Should we kill all the lawyers?

Having been active in business, charities and politics, one gets to know many lawyers.  Some of them are quite civilized and likable people.  Despite this, there is a strong tendency to agree with William Shakespeare’s character in Henry VI, Part 2 who suggested that (to have an effective revolution) first we have to kill all the lawyers.  In Shakespeare’s time, the line probably had even the lawyers in the audience laughing.

At a neighbourhood get-together the other evening, a lawyer made the mistake of claiming that lawyers are put on earth to assure us less fortunate people of access to the law.  The reaction to his claim was spontaneous and bordered on the rude.  Of course, in his field of law, he has every right to feel proud of what he is able to do for people.  It is just that lawyers themselves are often guilty of promoting bad jokes about lawyers.

To many of us, the lawyer is seen as someone with their hand out, waiting for the rest of us to pay our tithes for access to the law.  Without legal training, your way is barred.  Even in small claims court in Ontario where having legal counsel is not always necessary, we have noted that court-ordered settlements tend to be more generous when lawyers are involved—probably to pay their fees.

But lawyers have been with us since before the days of Cicero in ancient Rome.  In Robert Harris’ wonderful novel Imperium, he showed how inseparable lawyers were from politics as far back as Cicero’s time.  Mind you, assassination was one of the alternatives to having more votes back then, so you would have expected politicians to be a bit more cautious in making enemies.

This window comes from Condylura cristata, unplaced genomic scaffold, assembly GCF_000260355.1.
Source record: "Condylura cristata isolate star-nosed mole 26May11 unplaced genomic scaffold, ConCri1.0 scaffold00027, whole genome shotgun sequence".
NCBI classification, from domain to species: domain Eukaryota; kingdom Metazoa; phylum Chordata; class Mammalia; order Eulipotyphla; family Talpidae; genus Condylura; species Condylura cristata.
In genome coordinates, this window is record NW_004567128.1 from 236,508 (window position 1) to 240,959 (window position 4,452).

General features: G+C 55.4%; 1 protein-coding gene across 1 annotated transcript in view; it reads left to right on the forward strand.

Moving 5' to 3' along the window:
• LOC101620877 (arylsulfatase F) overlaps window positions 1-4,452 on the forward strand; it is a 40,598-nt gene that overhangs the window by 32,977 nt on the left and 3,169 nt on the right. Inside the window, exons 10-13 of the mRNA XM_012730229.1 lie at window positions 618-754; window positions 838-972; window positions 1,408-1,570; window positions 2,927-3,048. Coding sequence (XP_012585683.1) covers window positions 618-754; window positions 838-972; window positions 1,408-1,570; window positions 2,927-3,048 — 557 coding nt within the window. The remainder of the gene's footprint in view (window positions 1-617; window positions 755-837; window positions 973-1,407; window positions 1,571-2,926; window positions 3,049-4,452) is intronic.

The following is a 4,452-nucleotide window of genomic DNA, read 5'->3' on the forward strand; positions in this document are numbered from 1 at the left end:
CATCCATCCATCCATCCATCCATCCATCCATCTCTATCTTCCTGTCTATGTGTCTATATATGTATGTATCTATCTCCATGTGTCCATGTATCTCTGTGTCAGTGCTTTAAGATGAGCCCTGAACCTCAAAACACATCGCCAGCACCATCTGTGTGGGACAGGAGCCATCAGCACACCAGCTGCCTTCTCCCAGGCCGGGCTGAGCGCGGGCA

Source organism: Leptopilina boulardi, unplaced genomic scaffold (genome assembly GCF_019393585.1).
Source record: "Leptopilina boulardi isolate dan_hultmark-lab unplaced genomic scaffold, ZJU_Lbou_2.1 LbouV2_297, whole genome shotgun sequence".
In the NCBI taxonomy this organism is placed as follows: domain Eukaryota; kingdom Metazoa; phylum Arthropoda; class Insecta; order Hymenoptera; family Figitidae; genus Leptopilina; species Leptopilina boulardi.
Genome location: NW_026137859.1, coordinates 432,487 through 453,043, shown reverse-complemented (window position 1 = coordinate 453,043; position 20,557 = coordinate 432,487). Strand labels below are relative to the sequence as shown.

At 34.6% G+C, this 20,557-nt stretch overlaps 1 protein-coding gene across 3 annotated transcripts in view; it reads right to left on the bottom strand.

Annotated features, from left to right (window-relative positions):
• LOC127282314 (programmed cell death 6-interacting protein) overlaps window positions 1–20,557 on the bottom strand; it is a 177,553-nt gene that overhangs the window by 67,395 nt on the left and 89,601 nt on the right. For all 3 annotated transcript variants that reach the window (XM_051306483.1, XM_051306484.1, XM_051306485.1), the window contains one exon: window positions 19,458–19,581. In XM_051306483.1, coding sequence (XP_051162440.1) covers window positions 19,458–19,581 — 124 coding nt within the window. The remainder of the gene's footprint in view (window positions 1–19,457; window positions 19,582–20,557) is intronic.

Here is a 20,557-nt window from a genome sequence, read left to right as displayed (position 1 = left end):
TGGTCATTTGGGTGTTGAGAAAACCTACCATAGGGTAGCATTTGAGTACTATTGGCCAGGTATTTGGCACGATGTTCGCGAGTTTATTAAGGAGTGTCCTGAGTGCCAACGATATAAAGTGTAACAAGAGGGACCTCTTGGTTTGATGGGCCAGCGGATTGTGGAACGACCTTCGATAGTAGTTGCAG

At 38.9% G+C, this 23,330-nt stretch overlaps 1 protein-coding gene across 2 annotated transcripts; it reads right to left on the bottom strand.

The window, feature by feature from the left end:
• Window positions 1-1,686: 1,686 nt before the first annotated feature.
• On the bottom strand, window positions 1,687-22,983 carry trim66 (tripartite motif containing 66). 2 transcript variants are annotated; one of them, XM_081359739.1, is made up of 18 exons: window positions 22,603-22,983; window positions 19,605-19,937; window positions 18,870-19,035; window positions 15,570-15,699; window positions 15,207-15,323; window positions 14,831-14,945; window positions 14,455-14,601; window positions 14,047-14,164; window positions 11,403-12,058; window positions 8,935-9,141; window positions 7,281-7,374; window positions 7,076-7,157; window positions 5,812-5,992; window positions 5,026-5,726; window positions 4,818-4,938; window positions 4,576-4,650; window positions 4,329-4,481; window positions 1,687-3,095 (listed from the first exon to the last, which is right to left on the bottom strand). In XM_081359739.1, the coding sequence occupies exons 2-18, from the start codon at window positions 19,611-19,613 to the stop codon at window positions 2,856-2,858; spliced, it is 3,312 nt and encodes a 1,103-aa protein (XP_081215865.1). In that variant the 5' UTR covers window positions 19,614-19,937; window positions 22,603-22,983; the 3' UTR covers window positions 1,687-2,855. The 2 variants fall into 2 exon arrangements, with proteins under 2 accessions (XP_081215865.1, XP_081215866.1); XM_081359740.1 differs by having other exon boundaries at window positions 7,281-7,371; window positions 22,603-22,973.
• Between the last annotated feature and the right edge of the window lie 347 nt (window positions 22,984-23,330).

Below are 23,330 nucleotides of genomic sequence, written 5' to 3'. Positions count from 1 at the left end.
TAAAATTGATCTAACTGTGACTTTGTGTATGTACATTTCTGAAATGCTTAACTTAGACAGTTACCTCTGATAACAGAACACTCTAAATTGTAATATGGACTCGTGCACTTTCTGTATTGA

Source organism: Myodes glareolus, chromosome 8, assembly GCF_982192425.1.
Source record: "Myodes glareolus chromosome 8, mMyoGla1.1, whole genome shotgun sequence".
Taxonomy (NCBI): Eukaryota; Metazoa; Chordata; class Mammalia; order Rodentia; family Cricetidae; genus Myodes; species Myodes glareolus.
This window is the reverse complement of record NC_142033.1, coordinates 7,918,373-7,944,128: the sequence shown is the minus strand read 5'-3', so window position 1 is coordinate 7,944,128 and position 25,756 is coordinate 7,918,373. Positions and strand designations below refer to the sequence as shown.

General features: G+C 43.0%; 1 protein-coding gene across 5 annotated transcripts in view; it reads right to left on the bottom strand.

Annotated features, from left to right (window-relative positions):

Politicians in our day need not be quite as concerned.  If they are also lawyers, they can look after themselves quite nicely, thanks to the voters.

If, for example, you have ever struggled with condominium law in Ontario, you can quickly learn what an ass, the law can be.  Condominium law, in this province, is probably the best example of lawyers looking after lawyers you will ever see.  The elected board of directors of a condo community is treated in the act as though they are incompetents—and can be.

Of all failures of Ontario lawyer-politicians, the most offensive was the response to Toronto Police Chief William Blair when he asked about laws supporting his expanded police force for the G20 in Toronto.  He was given the wrong and outdated act under which he was to operate that even he knew had to be wrong.  Nobody stepped up to take the blame.  Premier Dalton McGuinty (a lawyer) and his pack of lawyers at Queen’s Park disgraced our province!


Copyright 2011 © Peter Lowry

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